In the 1960s, I marched in the Civil Rights Movement as a college student and we learned non-violence as an approach to social change.
Now I was not a student of non-violence to be honest with you. I was more a student of Carmichael and Malcolm X. But I did grow to appreciate the effectiveness of non- violence.
When I got to Austin I found a very interesting city. First of all, I really liked the city. I think that it’s an excellent place to raise children. But I also found that there was a recalcitrant, cerebral, racist perspective — racism that is very sophisticated in this city. Part of that has shown itself over the years in the way the police interact with our community.
Now I’ve lived in East Austin, a predominantly African-American area and it’s now becoming more gentrified. But I find that in dealing with the police, they have become more and more sensitive, almost hypersensitive, to the point that you are automatically a suspect if you happen to fit a certain profile.
Given my background and the fact that I’ve been involved in the movement for years across the country and in West Africa, you would think that I’m not surprised by virtually anything.
But the reality is that’s not always true. For instance, I went to a hospital to visit one of my young members and then I’m leaving and I’m thinking about this. As I’m driving, I notice behind me there’s a police cruiser.
The lights flash and they pull me over. It was one young woman — a Caucasian woman I believe — and she said to me with the flashing light in my face, “Sir do you know why you’re pulled over?” I say, “No officer, I do not.” She says, “The light over your license plate is out and that’s a violation.”
So she came back to my window and put the light again inside my truck and said, “Sir do you have a weapon in this vehicle that I should be concerned about?” I said, “No ma’am, I do not. I carry a weapon in my knapsack but I do not have anything that’s open or available. “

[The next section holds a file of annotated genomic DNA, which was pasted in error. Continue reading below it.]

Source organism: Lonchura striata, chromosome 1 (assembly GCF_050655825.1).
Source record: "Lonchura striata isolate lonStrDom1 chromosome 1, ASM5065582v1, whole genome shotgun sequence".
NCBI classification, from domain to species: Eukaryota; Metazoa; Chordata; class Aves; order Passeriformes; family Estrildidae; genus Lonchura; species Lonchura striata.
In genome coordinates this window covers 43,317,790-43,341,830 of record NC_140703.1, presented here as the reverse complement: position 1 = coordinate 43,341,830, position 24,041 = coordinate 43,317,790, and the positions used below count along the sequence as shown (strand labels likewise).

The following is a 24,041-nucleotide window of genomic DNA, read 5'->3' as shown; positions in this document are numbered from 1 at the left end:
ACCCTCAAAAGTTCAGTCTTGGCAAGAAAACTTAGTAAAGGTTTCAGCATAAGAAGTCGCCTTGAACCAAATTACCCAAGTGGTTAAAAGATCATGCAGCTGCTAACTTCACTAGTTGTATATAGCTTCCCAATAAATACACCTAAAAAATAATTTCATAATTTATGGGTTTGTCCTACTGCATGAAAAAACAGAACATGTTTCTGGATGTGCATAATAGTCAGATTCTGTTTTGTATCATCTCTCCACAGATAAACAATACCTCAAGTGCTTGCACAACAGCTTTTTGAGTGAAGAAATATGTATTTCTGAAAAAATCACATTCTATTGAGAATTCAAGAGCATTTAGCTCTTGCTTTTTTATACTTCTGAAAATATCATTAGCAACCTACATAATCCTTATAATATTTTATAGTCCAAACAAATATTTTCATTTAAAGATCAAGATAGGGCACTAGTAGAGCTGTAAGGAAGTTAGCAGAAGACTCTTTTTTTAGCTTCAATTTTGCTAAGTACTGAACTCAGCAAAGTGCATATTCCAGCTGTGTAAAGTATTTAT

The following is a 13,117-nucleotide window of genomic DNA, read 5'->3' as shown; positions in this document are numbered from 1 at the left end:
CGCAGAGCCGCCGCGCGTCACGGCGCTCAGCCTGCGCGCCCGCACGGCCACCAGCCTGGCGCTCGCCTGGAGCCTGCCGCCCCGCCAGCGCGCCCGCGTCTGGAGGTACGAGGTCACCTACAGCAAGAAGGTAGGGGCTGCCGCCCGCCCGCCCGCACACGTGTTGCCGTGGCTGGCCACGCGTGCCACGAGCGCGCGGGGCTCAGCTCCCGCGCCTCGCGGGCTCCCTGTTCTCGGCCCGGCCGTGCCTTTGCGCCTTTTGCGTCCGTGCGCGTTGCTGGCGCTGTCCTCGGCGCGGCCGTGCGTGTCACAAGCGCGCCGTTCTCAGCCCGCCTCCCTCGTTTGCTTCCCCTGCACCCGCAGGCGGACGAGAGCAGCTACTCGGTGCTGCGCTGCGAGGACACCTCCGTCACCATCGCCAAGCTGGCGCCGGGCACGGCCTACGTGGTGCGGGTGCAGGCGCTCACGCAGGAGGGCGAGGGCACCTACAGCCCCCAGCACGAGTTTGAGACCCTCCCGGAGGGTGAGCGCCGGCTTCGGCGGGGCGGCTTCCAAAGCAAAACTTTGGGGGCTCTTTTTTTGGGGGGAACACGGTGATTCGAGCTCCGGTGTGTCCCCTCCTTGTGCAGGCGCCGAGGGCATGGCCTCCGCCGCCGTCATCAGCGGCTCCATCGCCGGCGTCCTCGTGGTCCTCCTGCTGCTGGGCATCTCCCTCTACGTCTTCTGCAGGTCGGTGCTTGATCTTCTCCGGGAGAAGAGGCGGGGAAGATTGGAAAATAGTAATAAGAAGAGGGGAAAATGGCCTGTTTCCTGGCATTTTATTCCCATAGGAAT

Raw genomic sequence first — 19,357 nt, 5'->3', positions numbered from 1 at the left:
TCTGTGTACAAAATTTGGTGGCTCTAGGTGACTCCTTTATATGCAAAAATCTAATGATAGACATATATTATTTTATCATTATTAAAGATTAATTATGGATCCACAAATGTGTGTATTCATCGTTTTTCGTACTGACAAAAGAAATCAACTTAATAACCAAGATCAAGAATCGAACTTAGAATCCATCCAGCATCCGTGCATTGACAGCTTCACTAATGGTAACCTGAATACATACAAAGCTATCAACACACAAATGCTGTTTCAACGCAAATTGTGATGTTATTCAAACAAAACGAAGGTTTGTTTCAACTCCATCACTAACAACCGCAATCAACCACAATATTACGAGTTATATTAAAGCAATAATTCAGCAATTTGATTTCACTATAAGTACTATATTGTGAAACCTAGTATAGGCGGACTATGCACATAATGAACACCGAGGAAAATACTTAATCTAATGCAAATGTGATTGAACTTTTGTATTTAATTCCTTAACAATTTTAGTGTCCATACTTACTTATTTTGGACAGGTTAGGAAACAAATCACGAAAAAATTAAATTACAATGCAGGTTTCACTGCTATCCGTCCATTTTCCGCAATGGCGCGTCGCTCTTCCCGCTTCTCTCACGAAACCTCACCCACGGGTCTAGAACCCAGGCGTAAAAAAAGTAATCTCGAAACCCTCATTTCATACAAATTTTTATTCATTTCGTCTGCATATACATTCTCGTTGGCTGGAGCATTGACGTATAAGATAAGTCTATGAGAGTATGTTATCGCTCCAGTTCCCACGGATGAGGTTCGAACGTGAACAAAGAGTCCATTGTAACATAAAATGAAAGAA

By that time she’s already called for backup. Now two or three others come up and they invade my vehicle with their lights in my face and in the cab. She comes back and almost apologetically puts my license back in my hand. So I drive off.
Now don’t get me wrong, I knew that the reason I was being stopped was protectional. I have no light over my license plate. In my vehicle, the lights are on the side and both of them work.
So to be honest with you, as I was being stopped, I thought to myself: If I give them my permit for my firearm, I’m going to get killed. If I don’t give it to them and they go in and search my vehicle, I’m going to get killed. And I begin to think, is this the night I’m going to die? Has it all come down to my dying on the street by some youngster who’s trigger-happy because of all the tension in the air, or would there be some other outcome?
Fortunately, there was some other outcome.
But I need to tell you that for a minute there, I wasn’t sure what was going to happen.
When those other guys showed up they looked like they were unsnapped. If you unsnap your holster, then your next thing is to pull out your weapon. I’m doing nothing. My hands were on my dashboard, I’m answering the questions, I’m being very calm, I’m not raising my voice.
When you’re driving and you’re black there’s a protocol you must follow if you’re going to stay alive and even then we get killed. I just wondered if that was my night and if I would ever see my kids again, if I’d ever see my grandkids, and if I’d ever see my wife again.
This just breaks me up. Nobody should have to go through this.